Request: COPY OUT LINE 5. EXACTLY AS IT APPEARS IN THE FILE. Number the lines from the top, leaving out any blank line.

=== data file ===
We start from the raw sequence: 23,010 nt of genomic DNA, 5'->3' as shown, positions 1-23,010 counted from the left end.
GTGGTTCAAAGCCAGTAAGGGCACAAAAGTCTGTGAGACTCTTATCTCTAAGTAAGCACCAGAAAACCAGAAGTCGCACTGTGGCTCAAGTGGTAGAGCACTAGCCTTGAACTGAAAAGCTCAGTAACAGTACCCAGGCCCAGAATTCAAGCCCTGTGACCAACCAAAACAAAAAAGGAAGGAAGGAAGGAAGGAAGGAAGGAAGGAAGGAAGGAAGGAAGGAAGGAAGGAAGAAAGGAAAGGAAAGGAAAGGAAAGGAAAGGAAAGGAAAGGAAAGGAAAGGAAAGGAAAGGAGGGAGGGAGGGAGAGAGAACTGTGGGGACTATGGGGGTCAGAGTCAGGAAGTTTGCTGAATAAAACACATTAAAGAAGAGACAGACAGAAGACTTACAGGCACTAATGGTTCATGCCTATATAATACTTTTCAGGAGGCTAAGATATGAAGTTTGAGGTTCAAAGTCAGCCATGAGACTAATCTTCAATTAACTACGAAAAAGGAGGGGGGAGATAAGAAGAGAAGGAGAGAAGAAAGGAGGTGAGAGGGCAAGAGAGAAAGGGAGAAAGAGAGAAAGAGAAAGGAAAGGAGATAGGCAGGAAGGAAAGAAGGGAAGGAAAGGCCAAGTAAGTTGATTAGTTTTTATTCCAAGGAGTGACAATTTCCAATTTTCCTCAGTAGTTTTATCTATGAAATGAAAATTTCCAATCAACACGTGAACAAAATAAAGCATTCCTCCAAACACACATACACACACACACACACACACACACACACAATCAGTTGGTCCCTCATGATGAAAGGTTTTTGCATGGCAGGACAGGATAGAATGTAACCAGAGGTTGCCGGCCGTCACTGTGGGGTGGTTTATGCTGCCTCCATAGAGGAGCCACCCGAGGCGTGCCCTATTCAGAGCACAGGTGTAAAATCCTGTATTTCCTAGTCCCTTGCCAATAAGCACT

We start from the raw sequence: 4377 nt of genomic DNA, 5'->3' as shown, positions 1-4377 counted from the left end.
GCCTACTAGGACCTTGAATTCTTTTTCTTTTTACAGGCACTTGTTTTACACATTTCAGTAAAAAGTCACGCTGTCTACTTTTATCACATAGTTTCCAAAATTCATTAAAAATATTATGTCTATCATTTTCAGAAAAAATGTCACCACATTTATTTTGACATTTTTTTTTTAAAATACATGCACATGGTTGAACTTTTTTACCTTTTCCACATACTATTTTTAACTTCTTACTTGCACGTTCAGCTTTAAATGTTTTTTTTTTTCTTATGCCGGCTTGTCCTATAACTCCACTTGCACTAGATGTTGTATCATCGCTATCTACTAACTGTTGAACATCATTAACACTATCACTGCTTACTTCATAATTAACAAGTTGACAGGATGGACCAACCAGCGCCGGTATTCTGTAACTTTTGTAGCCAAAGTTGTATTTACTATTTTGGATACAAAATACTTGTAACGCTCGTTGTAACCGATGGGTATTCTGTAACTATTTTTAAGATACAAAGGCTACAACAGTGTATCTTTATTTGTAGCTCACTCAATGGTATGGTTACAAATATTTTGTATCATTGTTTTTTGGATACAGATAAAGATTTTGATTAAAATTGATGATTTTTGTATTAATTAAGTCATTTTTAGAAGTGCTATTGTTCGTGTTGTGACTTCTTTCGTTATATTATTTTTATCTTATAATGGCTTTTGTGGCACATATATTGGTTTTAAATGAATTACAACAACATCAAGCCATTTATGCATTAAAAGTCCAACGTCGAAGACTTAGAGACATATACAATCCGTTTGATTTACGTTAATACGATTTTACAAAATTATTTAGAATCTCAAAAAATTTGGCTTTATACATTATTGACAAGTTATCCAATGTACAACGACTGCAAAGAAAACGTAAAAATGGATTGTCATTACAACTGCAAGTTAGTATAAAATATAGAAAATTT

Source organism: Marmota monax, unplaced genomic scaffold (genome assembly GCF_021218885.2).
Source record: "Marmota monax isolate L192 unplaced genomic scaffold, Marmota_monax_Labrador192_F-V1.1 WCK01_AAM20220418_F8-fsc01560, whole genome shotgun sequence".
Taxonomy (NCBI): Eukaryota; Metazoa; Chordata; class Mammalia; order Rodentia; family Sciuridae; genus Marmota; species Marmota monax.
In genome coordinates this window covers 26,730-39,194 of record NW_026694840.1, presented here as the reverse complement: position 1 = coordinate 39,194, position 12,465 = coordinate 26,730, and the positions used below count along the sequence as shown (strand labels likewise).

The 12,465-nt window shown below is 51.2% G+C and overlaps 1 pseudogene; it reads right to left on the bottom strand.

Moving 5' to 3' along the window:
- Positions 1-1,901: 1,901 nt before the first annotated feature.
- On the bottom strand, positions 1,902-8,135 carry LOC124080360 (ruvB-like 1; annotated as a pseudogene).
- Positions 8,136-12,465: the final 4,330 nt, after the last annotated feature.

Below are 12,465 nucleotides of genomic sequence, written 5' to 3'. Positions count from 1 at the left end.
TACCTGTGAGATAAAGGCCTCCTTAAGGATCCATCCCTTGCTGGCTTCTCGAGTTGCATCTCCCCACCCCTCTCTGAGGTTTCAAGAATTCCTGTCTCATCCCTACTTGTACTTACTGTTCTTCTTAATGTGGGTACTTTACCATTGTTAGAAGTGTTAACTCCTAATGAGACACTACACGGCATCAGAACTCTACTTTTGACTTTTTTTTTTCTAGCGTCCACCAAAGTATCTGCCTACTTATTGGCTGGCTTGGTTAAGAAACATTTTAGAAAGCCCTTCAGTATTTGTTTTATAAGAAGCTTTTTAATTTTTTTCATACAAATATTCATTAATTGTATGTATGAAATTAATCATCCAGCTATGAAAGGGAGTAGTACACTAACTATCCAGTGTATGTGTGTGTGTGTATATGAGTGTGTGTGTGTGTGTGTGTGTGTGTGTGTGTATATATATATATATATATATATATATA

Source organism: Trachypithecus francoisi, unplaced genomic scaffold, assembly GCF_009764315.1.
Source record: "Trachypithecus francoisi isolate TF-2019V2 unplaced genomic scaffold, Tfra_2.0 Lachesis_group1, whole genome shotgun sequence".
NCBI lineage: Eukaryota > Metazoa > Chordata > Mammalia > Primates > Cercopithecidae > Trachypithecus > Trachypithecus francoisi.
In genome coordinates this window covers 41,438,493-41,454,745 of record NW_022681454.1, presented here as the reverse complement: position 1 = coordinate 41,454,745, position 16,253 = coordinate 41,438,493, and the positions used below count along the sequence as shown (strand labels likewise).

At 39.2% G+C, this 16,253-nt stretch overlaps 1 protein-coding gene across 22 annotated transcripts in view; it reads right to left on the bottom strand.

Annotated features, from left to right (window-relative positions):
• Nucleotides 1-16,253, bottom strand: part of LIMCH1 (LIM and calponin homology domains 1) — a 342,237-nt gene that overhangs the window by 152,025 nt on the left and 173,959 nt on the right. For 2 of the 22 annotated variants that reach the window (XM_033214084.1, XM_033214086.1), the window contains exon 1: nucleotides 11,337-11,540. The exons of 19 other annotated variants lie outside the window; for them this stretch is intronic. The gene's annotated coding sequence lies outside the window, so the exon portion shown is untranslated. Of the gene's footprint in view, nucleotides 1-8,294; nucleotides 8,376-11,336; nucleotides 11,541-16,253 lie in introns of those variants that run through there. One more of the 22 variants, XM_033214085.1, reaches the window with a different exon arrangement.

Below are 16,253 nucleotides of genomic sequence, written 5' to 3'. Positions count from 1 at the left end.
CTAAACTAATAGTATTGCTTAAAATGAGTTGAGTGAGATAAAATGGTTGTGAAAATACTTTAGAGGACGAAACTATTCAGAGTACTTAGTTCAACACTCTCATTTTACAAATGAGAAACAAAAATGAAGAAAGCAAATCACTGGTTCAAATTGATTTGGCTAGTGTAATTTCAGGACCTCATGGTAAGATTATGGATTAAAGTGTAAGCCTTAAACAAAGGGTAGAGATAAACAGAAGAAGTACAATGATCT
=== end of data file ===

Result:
Source organism: Marmota monax, unplaced genomic scaffold (genome assembly GCF_021218885.2).